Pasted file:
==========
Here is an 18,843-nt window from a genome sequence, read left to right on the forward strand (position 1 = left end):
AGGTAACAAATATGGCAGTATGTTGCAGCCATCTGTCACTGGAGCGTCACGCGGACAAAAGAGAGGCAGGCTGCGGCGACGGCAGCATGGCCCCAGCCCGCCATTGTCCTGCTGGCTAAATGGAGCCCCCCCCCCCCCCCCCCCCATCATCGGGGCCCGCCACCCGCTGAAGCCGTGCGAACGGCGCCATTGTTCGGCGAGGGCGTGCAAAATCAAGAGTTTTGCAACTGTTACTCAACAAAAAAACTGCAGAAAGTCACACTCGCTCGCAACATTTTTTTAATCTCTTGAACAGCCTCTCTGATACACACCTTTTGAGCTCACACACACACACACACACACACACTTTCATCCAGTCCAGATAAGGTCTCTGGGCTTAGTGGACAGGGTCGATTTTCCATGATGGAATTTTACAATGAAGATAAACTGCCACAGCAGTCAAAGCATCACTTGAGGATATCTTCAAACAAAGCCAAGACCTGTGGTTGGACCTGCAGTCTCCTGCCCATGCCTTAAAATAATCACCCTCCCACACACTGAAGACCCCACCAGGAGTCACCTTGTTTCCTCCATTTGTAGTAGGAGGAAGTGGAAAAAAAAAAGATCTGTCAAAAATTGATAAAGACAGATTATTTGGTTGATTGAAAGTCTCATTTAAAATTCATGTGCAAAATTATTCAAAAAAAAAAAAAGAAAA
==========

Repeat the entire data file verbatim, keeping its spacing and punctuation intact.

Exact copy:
Here is an 18,843-nt window from a genome sequence, read left to right on the forward strand (position 1 = left end):
AGGTAACAAATATGGCAGTATGTTGCAGCCATCTGTCACTGGAGCGTCACGCGGACAAAAGAGAGGCAGGCTGCGGCGACGGCAGCATGGCCCCAGCCCGCCATTGTCCTGCTGGCTAAATGGAGCCCCCCCCCCCCCCCCCCCCATCATCGGGGCCCGCCACCCGCTGAAGCCGTGCGAACGGCGCCATTGTTCGGCGAGGGCGTGCAAAATCAAGAGTTTTGCAACTGTTACTCAACAAAAAAACTGCAGAAAGTCACACTCGCTCGCAACATTTTTTTAATCTCTTGAACAGCCTCTCTGATACACACCTTTTGAGCTCACACACACACACACACACACACACTTTCATCCAGTCCAGATAAGGTCTCTGGGCTTAGTGGACAGGGTCGATTTTCCATGATGGAATTTTACAATGAAGATAAACTGCCACAGCAGTCAAAGCATCACTTGAGGATATCTTCAAACAAAGCCAAGACCTGTGGTTGGACCTGCAGTCTCCTGCCCATGCCTTAAAATAATCACCCTCCCACACACTGAAGACCCCACCAGGAGTCACCTTGTTTCCTCCATTTGTAGTAGGAGGAAGTGGAAAAAAAAAAGATCTGTCAAAAATTGATAAAGACAGATTATTTGGTTGATTGAAAGTCTCATTTAAAATTCATGTGCAAAATTATTCAAAAAAAAAAAAAGAAAA